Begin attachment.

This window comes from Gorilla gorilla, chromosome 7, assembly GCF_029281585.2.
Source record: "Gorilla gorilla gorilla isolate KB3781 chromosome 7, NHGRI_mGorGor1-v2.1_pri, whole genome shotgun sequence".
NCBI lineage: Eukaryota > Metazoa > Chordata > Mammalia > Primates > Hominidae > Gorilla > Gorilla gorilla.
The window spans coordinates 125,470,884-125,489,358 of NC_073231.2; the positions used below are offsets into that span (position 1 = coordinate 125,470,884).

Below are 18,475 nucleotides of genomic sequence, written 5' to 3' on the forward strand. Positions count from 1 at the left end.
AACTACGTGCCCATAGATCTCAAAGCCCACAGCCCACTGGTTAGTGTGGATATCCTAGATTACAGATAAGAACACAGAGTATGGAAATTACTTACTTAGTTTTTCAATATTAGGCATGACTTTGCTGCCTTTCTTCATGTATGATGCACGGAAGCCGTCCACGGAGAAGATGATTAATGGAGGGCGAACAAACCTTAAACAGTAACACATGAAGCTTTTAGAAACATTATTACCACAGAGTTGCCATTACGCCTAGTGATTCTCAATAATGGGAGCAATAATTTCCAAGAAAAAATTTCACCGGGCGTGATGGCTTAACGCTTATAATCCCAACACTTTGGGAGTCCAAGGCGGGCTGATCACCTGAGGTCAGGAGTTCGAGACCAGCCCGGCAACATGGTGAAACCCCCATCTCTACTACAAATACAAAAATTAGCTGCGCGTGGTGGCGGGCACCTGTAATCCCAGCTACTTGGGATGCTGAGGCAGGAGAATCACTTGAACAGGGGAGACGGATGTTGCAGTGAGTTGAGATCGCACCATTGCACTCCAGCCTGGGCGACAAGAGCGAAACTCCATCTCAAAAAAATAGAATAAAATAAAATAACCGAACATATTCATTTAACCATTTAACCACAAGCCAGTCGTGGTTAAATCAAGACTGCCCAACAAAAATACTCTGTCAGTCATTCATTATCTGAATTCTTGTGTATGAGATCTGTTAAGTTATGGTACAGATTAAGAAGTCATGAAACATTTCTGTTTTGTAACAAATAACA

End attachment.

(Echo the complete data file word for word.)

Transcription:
This window comes from Gorilla gorilla, chromosome 7, assembly GCF_029281585.2.
Source record: "Gorilla gorilla gorilla isolate KB3781 chromosome 7, NHGRI_mGorGor1-v2.1_pri, whole genome shotgun sequence".
NCBI lineage: Eukaryota > Metazoa > Chordata > Mammalia > Primates > Hominidae > Gorilla > Gorilla gorilla.
The window spans coordinates 125,470,884-125,489,358 of NC_073231.2; the positions used below are offsets into that span (position 1 = coordinate 125,470,884).

Below are 18,475 nucleotides of genomic sequence, written 5' to 3' on the forward strand. Positions count from 1 at the left end.
AACTACGTGCCCATAGATCTCAAAGCCCACAGCCCACTGGTTAGTGTGGATATCCTAGATTACAGATAAGAACACAGAGTATGGAAATTACTTACTTAGTTTTTCAATATTAGGCATGACTTTGCTGCCTTTCTTCATGTATGATGCACGGAAGCCGTCCACGGAGAAGATGATTAATGGAGGGCGAACAAACCTTAAACAGTAACACATGAAGCTTTTAGAAACATTATTACCACAGAGTTGCCATTACGCCTAGTGATTCTCAATAATGGGAGCAATAATTTCCAAGAAAAAATTTCACCGGGCGTGATGGCTTAACGCTTATAATCCCAACACTTTGGGAGTCCAAGGCGGGCTGATCACCTGAGGTCAGGAGTTCGAGACCAGCCCGGCAACATGGTGAAACCCCCATCTCTACTACAAATACAAAAATTAGCTGCGCGTGGTGGCGGGCACCTGTAATCCCAGCTACTTGGGATGCTGAGGCAGGAGAATCACTTGAACAGGGGAGACGGATGTTGCAGTGAGTTGAGATCGCACCATTGCACTCCAGCCTGGGCGACAAGAGCGAAACTCCATCTCAAAAAAATAGAATAAAATAAAATAACCGAACATATTCATTTAACCATTTAACCACAAGCCAGTCGTGGTTAAATCAAGACTGCCCAACAAAAATACTCTGTCAGTCATTCATTATCTGAATTCTTGTGTATGAGATCTGTTAAGTTATGGTACAGATTAAGAAGTCATGAAACATTTCTGTTTTGTAACAAATAACA